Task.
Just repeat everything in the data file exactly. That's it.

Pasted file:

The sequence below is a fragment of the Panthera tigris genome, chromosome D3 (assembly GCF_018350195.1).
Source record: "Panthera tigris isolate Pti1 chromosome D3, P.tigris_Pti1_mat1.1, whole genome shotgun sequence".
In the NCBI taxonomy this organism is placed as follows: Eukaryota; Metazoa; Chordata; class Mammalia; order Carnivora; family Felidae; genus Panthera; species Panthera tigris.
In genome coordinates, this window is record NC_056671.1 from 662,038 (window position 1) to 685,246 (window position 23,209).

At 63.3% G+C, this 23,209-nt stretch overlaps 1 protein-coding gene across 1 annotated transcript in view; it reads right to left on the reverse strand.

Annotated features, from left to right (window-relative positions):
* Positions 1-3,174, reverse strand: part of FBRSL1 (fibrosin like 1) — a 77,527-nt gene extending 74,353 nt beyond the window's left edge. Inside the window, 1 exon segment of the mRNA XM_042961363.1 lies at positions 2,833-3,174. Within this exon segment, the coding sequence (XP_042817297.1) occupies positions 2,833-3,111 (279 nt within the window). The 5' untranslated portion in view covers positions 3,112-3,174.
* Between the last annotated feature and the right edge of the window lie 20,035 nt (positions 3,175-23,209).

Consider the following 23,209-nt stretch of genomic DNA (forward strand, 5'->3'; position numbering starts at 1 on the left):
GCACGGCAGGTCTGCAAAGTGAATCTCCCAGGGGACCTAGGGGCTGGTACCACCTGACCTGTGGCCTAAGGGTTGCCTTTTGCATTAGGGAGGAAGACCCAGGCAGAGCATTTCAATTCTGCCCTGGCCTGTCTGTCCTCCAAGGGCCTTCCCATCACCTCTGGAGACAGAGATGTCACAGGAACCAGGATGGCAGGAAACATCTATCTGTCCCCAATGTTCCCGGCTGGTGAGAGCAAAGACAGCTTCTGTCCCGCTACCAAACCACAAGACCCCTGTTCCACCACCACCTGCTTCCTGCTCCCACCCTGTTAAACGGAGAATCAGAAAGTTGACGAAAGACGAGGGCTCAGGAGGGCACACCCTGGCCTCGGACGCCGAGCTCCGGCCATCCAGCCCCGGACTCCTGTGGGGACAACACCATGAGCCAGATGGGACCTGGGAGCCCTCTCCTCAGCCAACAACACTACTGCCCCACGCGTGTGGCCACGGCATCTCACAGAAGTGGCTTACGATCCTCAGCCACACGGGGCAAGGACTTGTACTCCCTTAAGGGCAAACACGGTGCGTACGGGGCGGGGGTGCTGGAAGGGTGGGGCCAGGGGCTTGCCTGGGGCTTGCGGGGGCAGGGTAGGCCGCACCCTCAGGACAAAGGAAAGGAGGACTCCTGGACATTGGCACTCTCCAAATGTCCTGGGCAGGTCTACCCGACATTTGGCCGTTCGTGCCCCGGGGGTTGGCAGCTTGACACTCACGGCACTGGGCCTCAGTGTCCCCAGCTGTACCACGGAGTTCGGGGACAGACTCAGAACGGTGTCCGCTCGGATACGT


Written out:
The sequence below is a fragment of the Panthera tigris genome, chromosome D3 (assembly GCF_018350195.1).
Source record: "Panthera tigris isolate Pti1 chromosome D3, P.tigris_Pti1_mat1.1, whole genome shotgun sequence".
In the NCBI taxonomy this organism is placed as follows: Eukaryota; Metazoa; Chordata; class Mammalia; order Carnivora; family Felidae; genus Panthera; species Panthera tigris.
In genome coordinates, this window is record NC_056671.1 from 662,038 (window position 1) to 685,246 (window position 23,209).

At 63.3% G+C, this 23,209-nt stretch overlaps 1 protein-coding gene across 1 annotated transcript in view; it reads right to left on the reverse strand.

Annotated features, from left to right (window-relative positions):
* Positions 1-3,174, reverse strand: part of FBRSL1 (fibrosin like 1) — a 77,527-nt gene extending 74,353 nt beyond the window's left edge. Inside the window, 1 exon segment of the mRNA XM_042961363.1 lies at positions 2,833-3,174. Within this exon segment, the coding sequence (XP_042817297.1) occupies positions 2,833-3,111 (279 nt within the window). The 5' untranslated portion in view covers positions 3,112-3,174.
* Between the last annotated feature and the right edge of the window lie 20,035 nt (positions 3,175-23,209).

Consider the following 23,209-nt stretch of genomic DNA (forward strand, 5'->3'; position numbering starts at 1 on the left):
GCACGGCAGGTCTGCAAAGTGAATCTCCCAGGGGACCTAGGGGCTGGTACCACCTGACCTGTGGCCTAAGGGTTGCCTTTTGCATTAGGGAGGAAGACCCAGGCAGAGCATTTCAATTCTGCCCTGGCCTGTCTGTCCTCCAAGGGCCTTCCCATCACCTCTGGAGACAGAGATGTCACAGGAACCAGGATGGCAGGAAACATCTATCTGTCCCCAATGTTCCCGGCTGGTGAGAGCAAAGACAGCTTCTGTCCCGCTACCAAACCACAAGACCCCTGTTCCACCACCACCTGCTTCCTGCTCCCACCCTGTTAAACGGAGAATCAGAAAGTTGACGAAAGACGAGGGCTCAGGAGGGCACACCCTGGCCTCGGACGCCGAGCTCCGGCCATCCAGCCCCGGACTCCTGTGGGGACAACACCATGAGCCAGATGGGACCTGGGAGCCCTCTCCTCAGCCAACAACACTACTGCCCCACGCGTGTGGCCACGGCATCTCACAGAAGTGGCTTACGATCCTCAGCCACACGGGGCAAGGACTTGTACTCCCTTAAGGGCAAACACGGTGCGTACGGGGCGGGGGTGCTGGAAGGGTGGGGCCAGGGGCTTGCCTGGGGCTTGCGGGGGCAGGGTAGGCCGCACCCTCAGGACAAAGGAAAGGAGGACTCCTGGACATTGGCACTCTCCAAATGTCCTGGGCAGGTCTACCCGACATTTGGCCGTTCGTGCCCCGGGGGTTGGCAGCTTGACACTCACGGCACTGGGCCTCAGTGTCCCCAGCTGTACCACGGAGTTCGGGGACAGACTCAGAACGGTGTCCGCTCGGATACGT